Secondly, Jami Gold’s amazing free beat sheets, based on the information in Save The Cat and another book I haven’t read, Story Engineering by Larry Brooks. I’d tried to make something like this for myself years ago and failed, so when I found these I was super excited.

And finally, something I wrote up myself based entirely on Jami’s beat sheets just recently – while I was visiting Liana, in fact. I got sick of using the calculator in Jami’s sheets to calculate when things were supposed to happen, and on the basis that I was pretty much aiming for a 40-scene, 80k novel or a 20-scene, 40k novella each time, I wrote up this beat list, which tells me which scene number each thing is supposed to happen in. As you’ll note, nearly every scene has a specific job, and knowing that has made a HUGE difference to my ability to keep the pacing of the story on track.

By way of experiment, I also used the novella sheet to plot out a novella while I was with Liana. It made the whole plotting process just like putting together a jigsaw, and while I’m sure there will still be things to fix and tweak, it’s the first time I’ve delivered Liana a plot and had the tick of approval with only a minor tweak or two. YAY ME I AM LEARNING THINGS WATCH ME LEARN. You can evaluate the success of this process yourself hopefully next year – this novella is one in my Puricorn (Age of Unicorns) universe (see short stories here and here) and I have a cover for it ready to go… I just need to write and edit it >.< 😀

Anyway. I hope that some of these resources are useful for you! Feel free to share some of your favourite plotting resources in return, and tune in tomorrow for an epic case study: How Not To Take Over The World!

Plotting #1: My Biggest Flaw As A Writer

Being an English teacher is good for my writer ego. I used to think that probably I was just *stupid* for all the beginner mistakes I made – but going on seven years of high school* English teaching where students usually have to complete one creative response per semester, I’ve marked over 1100 creative responses that have been predominantly written by ‘new writers’ – and I’ve learned that my mistakes weren’t actually mine after all, they were just ‘new writer’ mistakes. Woohoo. Go me. Etc.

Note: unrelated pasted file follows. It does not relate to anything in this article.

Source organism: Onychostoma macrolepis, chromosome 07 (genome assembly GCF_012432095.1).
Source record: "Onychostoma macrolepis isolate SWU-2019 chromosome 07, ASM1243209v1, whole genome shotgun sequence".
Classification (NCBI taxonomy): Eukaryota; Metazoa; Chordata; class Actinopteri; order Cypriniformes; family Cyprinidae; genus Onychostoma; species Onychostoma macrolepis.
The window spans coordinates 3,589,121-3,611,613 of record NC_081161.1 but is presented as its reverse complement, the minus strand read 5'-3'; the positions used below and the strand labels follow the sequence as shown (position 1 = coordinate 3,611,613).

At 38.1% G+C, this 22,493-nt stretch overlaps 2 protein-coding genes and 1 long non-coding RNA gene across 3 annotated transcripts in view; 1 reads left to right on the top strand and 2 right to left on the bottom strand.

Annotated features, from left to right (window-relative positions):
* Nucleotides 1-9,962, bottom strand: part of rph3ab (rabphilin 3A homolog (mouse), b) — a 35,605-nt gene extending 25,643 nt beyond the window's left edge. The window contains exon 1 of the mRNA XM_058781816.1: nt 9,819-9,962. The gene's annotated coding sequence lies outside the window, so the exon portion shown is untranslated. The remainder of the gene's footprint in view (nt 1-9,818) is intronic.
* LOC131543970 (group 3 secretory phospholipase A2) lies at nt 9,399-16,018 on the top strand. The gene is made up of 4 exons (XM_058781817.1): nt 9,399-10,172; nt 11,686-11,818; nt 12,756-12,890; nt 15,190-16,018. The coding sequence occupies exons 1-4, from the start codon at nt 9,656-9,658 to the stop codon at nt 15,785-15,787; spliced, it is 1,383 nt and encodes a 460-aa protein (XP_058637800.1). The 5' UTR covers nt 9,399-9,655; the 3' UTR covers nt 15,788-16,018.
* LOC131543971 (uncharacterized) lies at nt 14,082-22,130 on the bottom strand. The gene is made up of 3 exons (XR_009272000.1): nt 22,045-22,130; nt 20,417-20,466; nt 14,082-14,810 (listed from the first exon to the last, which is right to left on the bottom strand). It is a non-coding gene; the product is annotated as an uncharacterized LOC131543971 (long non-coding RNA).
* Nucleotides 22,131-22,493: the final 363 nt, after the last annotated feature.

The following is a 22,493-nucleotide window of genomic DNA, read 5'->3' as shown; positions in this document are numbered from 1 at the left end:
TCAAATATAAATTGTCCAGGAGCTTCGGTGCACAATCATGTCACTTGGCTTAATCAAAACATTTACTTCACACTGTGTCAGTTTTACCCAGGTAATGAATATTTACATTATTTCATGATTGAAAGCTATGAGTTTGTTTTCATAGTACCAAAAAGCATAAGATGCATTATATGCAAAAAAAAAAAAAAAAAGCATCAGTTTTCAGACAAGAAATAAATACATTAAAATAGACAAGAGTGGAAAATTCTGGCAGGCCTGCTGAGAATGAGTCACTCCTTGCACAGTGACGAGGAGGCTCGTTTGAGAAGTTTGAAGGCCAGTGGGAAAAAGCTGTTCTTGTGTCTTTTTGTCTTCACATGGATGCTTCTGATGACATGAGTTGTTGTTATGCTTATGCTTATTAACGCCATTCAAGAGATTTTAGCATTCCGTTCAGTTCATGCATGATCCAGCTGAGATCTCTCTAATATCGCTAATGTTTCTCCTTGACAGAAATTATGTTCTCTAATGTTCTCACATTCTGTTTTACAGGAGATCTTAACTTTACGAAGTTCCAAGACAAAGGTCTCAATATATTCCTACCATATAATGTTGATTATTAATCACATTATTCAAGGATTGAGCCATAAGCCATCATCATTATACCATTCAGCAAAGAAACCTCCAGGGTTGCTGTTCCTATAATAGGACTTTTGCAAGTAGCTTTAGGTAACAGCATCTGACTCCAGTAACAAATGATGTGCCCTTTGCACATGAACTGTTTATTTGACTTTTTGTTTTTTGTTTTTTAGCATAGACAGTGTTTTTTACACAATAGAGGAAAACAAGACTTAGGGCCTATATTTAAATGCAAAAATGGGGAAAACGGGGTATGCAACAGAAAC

* That’s Years 7 – 12 in Australia. 

However. There’s one issue that really *ought* to be a new writer mistake that I’m really struggling to break myself from in my writing. I know better – by golly I do – and I even know the solution. But I’m only *just* getting to the point after ten years of seriously attempting this writing thing, and about a million words of fiction (whoa, I hit my million some time 6 – 12 months ago, that’s cool! I only *just* figured that out right now, for this post!), where I can remember that this is a problem I need to proactively fix *before* I write my story – because MAN, retrofitting this problem SUCKS.

So what’s the problem, then?

Structure.

(This is the #1 reason you still haven’t seen my novel Sanctuary, despite me talking about it off and on for, you know, my entire previous life >.< The character arc started about a third of the way in, the structure meandered, and OH MY WORD trying to retrofit a proper character arc and structure into the thing is giving me FITS. *FITS*, you guys. **FITS**.)

I remember clearly my university writing professor saying to the whole class of us: “There’s no doubt you can all string a pretty sentence together, but can you tell a *story*?” He was talking about structure, because although we had things to say and could say them in pretty ways, almost the entire class of us – and most of my students – struggle to put things together in a way that builds a correct story AND character arc at the same time.

If my big problem was structure, why am I calling this series ‘Plotting’? Because the two are intrinsically linked; if you know structure, your plot will flow more easily and resonate better as a complete, satisfying thing with readers.

So with that in mind, here are some Structure 101 resources 🙂

This is a powerpoint I walk my students through that goes through the basics of structure and provides a few different options – three act, five act, 8-point and hybrid.

And this is a worksheet on the Hero’s Journey structure with prompt questions for each stage (see also this thread for an excellent discussion on the western-male-centricness of the hero’s journey concept).

Tune in tomorrow for the tool that made structure achievable for me – Plotting #2: Beat Sheets!